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A Look at V-Day's Empowering and Exciting Work in Kenya to End FGM and Early Childhood Marriage


10/12/2011

Across the globe, in some of the most underserved areas, V-Day partners with local activists to transform the lives of girls and women at risk of violence through safe houses - community centers where survivors can develop their innate leadership, be safe, heal, and learn. Since 2001, V-Day has worked with V-Day Kenya Director Agnes Pareyio to establish, build and operate V-Day safe houses in Narok (V-Day Tasaru Ntomonok Rescue Center) and Sakutiek, providing shelter, education, and alternative rite of passage ceremonies to over 100 girls annually who are fleeing FGM.

We invite you to WATCH and READ to learn more about V-Day's work in Kenya, JOIN US!

WATCH: Take A Peak Inside V-Day's Work in Kenya

In August 2009, V-Day staff and Board members visited the Narok Tasaru Ntomonok and Sakutiek safe houses in Kenya. During the visit with Agnes and her staff, our team witnessed an incredible reconciliation between a rescued girl and her family, and also had the opportunity to meet with community stakeholders who attested to the community-wide positive impact that the safe houses have, as well as to the economic incentive that many families have for cutting their girls. Agnes' sensitization work with parents and village elders has helped families to see that educating a girl will have far greater economic benefit for the family than cutting her so that she can be married off for a bride price.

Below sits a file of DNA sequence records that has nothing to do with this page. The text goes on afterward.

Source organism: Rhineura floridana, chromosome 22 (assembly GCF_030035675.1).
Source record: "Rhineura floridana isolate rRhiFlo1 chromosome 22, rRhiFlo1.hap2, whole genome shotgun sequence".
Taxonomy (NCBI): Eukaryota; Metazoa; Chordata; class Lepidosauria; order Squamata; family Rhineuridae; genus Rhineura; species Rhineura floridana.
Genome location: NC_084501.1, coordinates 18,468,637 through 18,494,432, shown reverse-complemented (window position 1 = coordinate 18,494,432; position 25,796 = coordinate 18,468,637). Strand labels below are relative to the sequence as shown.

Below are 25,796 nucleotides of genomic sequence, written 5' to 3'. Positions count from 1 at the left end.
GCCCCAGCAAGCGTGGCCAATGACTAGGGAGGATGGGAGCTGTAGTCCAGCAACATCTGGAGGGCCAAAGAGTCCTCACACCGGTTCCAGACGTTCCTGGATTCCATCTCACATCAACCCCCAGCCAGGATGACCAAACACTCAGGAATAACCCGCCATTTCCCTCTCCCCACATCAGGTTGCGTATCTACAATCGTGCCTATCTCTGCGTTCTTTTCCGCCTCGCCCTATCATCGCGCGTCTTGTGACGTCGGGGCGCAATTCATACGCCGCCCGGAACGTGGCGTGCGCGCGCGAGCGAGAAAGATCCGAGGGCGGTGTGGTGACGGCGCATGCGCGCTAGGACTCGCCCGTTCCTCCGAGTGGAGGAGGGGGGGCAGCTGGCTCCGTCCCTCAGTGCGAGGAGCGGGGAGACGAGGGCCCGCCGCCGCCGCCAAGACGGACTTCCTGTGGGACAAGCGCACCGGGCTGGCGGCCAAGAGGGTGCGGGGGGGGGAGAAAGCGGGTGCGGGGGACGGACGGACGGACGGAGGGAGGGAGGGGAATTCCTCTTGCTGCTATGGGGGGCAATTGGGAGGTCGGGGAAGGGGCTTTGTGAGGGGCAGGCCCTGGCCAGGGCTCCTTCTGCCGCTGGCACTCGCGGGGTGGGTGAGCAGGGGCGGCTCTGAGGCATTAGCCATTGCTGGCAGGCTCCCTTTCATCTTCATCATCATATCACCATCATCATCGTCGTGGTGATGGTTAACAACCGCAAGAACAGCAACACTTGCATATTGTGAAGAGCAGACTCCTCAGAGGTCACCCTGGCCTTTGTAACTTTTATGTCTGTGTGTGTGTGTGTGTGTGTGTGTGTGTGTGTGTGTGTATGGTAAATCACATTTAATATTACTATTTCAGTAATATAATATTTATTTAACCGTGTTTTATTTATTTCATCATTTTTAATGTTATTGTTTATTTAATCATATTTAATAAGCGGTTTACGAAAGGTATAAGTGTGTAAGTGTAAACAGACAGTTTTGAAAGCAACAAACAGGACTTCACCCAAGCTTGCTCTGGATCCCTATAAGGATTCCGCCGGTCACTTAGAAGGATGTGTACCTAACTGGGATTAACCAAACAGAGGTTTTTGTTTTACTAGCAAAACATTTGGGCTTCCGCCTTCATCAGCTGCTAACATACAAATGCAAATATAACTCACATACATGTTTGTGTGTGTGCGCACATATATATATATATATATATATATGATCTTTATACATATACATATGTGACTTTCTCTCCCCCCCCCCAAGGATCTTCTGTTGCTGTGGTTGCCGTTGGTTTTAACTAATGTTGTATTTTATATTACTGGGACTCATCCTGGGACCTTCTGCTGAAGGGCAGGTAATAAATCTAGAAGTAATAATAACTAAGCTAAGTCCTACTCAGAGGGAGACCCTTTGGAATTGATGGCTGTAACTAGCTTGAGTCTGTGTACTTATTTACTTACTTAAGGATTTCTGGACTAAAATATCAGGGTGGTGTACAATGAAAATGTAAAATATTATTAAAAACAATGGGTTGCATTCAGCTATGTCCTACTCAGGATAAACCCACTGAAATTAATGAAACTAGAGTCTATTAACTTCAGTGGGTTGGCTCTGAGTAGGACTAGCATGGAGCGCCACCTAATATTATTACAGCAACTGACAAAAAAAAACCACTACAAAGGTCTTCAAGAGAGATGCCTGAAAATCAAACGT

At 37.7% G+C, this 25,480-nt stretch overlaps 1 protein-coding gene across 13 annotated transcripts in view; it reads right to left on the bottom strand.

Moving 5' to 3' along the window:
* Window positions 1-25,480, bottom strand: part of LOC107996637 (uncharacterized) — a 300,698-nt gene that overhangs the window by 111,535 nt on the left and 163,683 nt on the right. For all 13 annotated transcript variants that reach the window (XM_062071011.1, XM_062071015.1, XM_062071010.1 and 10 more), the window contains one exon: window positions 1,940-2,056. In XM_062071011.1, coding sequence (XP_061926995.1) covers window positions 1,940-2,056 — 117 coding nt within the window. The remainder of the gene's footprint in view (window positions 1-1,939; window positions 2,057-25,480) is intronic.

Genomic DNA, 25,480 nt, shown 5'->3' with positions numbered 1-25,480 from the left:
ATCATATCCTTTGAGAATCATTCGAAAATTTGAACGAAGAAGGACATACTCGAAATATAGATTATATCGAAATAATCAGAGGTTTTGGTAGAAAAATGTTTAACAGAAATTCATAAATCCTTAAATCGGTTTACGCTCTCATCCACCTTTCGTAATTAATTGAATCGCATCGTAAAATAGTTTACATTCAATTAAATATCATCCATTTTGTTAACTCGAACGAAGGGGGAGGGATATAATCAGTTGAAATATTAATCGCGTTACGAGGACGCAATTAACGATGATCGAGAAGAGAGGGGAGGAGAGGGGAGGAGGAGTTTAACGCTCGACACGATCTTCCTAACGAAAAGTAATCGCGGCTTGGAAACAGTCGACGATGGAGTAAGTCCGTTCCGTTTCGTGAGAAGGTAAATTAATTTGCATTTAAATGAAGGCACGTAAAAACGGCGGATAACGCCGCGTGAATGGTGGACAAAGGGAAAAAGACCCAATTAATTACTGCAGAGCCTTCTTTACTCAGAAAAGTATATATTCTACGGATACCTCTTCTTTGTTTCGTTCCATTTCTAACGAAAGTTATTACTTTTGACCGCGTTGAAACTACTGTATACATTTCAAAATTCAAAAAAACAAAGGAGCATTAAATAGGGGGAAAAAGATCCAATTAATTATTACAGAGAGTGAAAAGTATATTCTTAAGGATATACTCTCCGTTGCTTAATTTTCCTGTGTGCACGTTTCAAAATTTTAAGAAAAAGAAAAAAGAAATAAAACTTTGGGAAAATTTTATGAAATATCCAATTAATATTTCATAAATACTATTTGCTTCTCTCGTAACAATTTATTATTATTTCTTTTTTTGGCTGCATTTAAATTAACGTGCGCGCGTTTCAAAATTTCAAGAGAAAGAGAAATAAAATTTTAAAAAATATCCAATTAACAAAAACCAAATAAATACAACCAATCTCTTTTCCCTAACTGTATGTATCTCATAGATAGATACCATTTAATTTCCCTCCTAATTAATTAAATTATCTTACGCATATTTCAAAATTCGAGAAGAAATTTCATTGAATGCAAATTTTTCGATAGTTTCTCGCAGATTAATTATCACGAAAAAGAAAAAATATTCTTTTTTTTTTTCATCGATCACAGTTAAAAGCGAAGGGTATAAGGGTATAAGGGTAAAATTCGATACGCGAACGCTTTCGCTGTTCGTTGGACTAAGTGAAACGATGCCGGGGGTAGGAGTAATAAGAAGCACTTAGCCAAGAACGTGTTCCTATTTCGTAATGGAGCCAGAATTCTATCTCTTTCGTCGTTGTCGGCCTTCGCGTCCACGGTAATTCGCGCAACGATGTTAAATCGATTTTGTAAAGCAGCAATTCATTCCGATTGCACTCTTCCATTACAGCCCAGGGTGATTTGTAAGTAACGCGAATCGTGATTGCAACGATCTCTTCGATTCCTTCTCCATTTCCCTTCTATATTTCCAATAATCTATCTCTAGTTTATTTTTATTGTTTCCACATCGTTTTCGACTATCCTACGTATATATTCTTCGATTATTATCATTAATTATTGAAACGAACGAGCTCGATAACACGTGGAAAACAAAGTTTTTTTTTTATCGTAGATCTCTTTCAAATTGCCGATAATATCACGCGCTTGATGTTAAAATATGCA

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READ: A Day in the Life of Agnes Pareyio by Kim Rosen

V-Day Activist and poet and author Kim Rosen recounts a day in the life of V-Day Kenya Director Agnes Pareyio:

It's 7:30 am at the V-Day Safe House in Narok, Kenya, and the morning symphony has begun. I am awakened by the sound of Mama Helen singing as she returns from the farm down the street with a large jug of fresh milk, which hangs on her back in a piece of colorful fabric tied across her forehead. Mama Helen is the matron of the center, and cares for the 50 or so girls who live there. Outside my door a girl hums Swahili gospel as she sweeps the walkway, bending low to make the most of the three-foot long bundle of reeds that is her broom. Other girls call to one another across the lawn as they amble between the dormitory and the dining hall, brushing their teeth in the sun, or carrying plastic tubs of water for bathing.

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